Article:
In passing the Flag Desecration Amendment, it would mean that if a person wanted to express political freedom of speech by desecrating the flag they could not. A proposed Amendment would undermine the First Amendment. As Americans we are granted many freedoms and the freedom of speech is a major one, so if congress were to say that a person could not express themselves and to have it in writing then what else would change. Opponents also make a point that flag burning is rare.
They say that is doesn’t happen every year, but when it has that it was to express political speech as the Supreme Court held in 1989. Opponents also say that once freedoms such as this be taken away then what’s to say what else congress will regulate and subject to violations. Anna Ross, form the “How a Member Decides to Vote” module mentions, that while it might make us mad to see our flag being desecrated, it is not good enough reason to weaken one of the most important principals of democracy.
The module simulation was very informative; the how a member decides to vote module shows the steps that are taken by a person in congress on voting for such a change. The process is difficult, it takes a bit of personal beliefs and also being able to be objective and have the rights of the people in mind. One must be open-minded and not be subjected by a single side. The good of all should be considered when taking a vote on a matter such as the Flag Desecration Amendment.
Considering the thoughts and feeling of those for the amendment such as what it means to Americans who serve for the symbol of the flag, the 49 states that have called for a change, and for those that think a decision needs to be corrected, while not forgetting that with a passage comes a history altering change, considering that a desecration action is not a common everyday occurrence, and that there is not enough to justify undermining the freedoms given to Americans through the First Amendment.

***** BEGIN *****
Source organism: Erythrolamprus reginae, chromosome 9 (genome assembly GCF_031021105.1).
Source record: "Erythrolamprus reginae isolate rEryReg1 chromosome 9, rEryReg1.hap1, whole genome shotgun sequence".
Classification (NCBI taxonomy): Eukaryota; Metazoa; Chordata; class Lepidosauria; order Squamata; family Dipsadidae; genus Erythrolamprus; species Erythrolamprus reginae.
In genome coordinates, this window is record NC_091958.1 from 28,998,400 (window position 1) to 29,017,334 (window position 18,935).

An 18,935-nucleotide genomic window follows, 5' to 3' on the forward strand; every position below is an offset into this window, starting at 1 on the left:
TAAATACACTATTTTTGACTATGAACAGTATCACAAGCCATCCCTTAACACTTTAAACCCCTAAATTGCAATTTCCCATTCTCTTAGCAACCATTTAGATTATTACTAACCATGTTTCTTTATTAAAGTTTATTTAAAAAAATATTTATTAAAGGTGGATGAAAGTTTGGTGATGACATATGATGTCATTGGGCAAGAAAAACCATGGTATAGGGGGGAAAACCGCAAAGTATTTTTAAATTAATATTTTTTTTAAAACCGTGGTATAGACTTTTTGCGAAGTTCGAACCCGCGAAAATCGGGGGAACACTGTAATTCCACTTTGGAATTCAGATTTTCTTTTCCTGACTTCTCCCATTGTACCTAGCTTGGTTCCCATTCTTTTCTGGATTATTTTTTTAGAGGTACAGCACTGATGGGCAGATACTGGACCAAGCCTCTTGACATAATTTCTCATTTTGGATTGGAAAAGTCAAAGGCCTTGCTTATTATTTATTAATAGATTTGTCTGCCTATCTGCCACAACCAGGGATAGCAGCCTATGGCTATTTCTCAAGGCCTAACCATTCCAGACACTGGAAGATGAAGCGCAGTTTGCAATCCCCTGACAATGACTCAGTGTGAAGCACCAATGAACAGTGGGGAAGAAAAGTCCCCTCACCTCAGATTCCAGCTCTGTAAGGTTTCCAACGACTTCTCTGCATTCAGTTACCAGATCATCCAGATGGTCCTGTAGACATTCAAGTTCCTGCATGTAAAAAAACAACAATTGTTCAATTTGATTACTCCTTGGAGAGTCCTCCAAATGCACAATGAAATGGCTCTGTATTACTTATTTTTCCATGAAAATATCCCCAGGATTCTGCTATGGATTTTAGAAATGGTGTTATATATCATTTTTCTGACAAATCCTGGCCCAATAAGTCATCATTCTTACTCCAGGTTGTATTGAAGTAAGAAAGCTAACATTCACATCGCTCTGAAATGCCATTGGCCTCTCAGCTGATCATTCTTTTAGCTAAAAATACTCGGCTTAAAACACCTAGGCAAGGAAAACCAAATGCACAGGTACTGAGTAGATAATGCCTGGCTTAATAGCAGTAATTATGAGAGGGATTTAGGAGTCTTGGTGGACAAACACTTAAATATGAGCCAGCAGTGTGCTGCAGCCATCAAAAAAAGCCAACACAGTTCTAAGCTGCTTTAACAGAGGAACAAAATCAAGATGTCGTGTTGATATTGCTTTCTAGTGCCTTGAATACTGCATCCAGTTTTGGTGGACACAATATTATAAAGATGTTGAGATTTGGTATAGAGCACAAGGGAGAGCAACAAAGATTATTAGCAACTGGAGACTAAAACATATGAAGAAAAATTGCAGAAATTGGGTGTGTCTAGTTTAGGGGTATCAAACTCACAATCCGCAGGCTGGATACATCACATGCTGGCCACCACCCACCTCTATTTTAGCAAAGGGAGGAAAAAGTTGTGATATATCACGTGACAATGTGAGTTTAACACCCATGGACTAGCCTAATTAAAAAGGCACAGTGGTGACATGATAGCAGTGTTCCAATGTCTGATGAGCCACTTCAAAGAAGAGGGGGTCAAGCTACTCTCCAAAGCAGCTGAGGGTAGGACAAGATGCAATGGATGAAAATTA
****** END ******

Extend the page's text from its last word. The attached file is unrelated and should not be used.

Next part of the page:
No one likes to see the symbol of our nation, the one that unites us being hurt; it is not just a piece of fabric with colors on it, but a symbol that stands for freedom. The module shows how difficult a task this can be to undertake and personal beliefs and public interest can conflict, so it goes without saying, can we protect our symbol while upholding the First Amendment? I learned that initially I was for the Flag Desecration Amendment, it must be protected, but as I considered all the views presented surprisingly, I found that I voted NAY.
I thought, although I proudly wear a flag on my ACUs, the flag was not the freedom itself but a symbol. The first amendment grants freedoms and to vote for the Flag Desecration Amendment, would take a specific freedom away. Although I fight for this country, this country is not the flag itself, it is a symbol, but what it stands for is the many freedoms granted in which I believe are the bigger picture.
The combination of these points as a whole need to be considered by congressmen and women when casting a vote on this difficult subject, one must take into account all points and try not let his or her own views be the only means on which to vote. Works Cited Flag Burning Debate, Political Debates and Polls Forum, September 17, 2012, http://www. youdebate. com/DEBATES/FLAG_BURNING. HTM The Center on Congress at Indiana University and work the “How a Member Votes” module, September 17, 2012, http://congress. indiana. edu/interactive-learning-modules, Central Texas College Blackboard